What is a Hysteroscopy?
Hysteroscopy is a procedure, which enables your doctor to visualize the cavity of your womb. A fine telescope is passed through the neck of your womb (cervix) following which the cavity of your womb is visualized. Small polyps can be removed while performing this procedure.
Hysteroscopy can be done as an outpatient or as a day case procedure under general anaesthesia. Small tissue biopsies of the lining (endometrium) of the womb will usually be obtained on completion of this procedure.
What are the indications of Hysteroscopy?
Hysteroscopy is done to investigate
- Irregular or heavy menstrual bleeds
- Bleeding between two periods
- Bleeding after menopause
Operative hysteroscopy is performed
- to assess patency of the fallopian tubes by passing a fine cannula
- to remove uterine polyps, fibroids
- to remove uterine adhesions / scarring /septa
- to locate a missing coil
Are there any risks / side effects involved with Hysteroscopy?
Common risks include pain, bleeding from the vagina and infection whereas there is a risk of accidental perforation (hole) to the womb, which is rare. Other risks of note include failure to gain access the uterine cavity.
What to expect before the procedure?
Once you are admitted to the department, our anaesthetist will see you and assess you following which he/she will discuss the type of anaesthesia and its risks. After this your Gynaecologist will explain the procedure to you and ask you to sign a consent form.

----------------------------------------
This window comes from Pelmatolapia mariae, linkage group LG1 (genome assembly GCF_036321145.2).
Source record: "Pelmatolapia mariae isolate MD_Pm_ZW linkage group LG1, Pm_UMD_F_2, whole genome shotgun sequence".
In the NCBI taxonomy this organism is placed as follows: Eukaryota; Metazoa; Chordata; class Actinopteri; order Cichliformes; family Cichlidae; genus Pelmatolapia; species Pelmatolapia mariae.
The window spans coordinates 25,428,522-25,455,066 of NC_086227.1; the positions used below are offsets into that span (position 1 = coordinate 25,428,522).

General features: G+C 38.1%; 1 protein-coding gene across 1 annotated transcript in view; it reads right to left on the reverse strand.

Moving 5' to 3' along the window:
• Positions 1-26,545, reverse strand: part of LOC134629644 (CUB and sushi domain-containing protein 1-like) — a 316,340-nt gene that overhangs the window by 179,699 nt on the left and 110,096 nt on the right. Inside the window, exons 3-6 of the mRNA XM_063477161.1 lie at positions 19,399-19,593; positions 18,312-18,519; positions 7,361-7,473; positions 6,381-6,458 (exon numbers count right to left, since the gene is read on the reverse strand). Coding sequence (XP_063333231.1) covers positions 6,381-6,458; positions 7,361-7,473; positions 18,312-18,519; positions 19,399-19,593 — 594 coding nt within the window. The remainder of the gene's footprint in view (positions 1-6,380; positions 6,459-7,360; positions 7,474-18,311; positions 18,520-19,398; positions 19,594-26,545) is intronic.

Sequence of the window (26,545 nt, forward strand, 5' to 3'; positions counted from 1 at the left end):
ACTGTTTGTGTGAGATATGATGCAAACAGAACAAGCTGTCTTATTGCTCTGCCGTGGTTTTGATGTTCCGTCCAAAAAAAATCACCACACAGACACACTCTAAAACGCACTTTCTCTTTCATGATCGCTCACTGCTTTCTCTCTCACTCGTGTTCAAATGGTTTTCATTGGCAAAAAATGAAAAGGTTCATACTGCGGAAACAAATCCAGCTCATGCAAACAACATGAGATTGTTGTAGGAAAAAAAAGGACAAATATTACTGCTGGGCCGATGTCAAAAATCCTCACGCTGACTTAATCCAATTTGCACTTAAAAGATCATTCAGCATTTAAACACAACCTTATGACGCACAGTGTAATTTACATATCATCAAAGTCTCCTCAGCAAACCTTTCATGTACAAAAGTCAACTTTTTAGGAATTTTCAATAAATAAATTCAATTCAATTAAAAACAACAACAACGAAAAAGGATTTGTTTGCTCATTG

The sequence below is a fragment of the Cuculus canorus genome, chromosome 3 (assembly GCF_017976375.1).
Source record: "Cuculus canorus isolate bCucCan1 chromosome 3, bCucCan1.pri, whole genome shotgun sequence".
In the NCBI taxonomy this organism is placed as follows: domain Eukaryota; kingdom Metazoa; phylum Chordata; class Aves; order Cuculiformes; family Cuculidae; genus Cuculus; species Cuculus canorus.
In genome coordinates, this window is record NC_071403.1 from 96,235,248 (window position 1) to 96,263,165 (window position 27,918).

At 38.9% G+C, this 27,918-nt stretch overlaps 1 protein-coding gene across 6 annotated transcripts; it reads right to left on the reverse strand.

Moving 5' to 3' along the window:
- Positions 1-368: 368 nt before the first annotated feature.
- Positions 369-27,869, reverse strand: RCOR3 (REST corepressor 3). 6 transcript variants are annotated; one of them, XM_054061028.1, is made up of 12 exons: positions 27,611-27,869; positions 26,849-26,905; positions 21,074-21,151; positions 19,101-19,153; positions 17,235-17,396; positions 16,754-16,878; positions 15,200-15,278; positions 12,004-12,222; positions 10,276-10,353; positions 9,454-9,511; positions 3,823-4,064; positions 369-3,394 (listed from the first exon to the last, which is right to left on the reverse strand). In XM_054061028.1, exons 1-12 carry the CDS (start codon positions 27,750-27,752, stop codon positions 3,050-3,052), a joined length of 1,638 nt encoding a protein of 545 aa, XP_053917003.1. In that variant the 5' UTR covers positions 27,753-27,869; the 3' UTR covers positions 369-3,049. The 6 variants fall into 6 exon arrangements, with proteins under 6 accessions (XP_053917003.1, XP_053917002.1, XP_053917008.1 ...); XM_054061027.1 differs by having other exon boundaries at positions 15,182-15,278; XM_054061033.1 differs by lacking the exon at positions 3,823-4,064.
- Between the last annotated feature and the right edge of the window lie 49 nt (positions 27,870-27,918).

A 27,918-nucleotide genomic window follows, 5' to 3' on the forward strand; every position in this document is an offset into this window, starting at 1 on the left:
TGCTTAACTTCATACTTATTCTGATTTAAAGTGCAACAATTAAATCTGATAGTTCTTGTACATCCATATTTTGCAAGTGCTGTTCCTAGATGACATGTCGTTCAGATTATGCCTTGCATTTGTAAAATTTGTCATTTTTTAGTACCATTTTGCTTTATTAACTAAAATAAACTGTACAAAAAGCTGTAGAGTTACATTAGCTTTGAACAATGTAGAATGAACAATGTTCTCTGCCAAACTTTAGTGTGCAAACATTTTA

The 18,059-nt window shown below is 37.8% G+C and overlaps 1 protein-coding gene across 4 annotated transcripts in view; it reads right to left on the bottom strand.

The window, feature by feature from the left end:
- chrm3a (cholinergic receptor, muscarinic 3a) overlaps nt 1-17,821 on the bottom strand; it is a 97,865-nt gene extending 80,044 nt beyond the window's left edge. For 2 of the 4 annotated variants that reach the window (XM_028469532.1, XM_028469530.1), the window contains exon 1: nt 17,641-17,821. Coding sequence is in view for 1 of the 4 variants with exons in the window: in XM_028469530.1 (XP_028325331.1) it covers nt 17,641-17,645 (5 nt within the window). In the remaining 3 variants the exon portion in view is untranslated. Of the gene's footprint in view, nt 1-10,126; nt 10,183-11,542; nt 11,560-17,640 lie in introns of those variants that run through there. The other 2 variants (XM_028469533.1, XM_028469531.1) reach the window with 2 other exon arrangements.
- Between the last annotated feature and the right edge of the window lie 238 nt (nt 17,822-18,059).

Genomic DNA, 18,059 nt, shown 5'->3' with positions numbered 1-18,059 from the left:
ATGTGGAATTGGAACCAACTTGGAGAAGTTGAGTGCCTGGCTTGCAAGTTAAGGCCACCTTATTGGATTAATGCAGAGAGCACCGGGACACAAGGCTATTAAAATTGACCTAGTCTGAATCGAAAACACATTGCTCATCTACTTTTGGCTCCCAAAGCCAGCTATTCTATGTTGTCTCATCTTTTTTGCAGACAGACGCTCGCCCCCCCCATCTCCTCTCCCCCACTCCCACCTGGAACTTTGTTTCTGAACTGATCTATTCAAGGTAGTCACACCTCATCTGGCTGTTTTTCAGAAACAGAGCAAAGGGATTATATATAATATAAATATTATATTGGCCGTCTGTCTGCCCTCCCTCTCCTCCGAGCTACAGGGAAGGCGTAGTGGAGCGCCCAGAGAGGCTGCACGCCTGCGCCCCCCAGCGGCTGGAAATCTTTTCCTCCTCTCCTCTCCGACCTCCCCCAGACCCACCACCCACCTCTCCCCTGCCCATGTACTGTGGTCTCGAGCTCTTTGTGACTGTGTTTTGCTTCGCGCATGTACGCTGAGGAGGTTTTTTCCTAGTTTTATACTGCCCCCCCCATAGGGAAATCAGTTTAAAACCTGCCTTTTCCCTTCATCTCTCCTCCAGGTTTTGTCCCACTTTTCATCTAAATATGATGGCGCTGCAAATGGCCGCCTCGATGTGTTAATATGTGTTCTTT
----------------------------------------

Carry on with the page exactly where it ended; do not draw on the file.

You will need to inform us if you are allergic to any medications. You will be provided with a hospital gown prior to being taken to theatre. You will be advised to remove all your clothing and wear the hospital gown.
What to expect following Hysteroscopy?
The doctor who performed the procedure will discuss his findings prior to your discharge from the hospital. He/She will also discuss your further management plan. If Hysteroscopy was done under general anaesthesia, you should have someone with you for at least 24 hours after the procedure. You will experience mild cramps and bleeding after the procedure. This usually subsides within a 5 – 7 days. You are advised to use sanitary pads rather than tampons as this reduces risk of infection. If there is a suspicion of infection you will need a course of antibiotics. You will be provided with painkillers for at least 2 days.
Things of note
There are no dietary restrictions after discharge.
You can shower as normal.
Sexual intercourse can be resumed when you feel comfortable.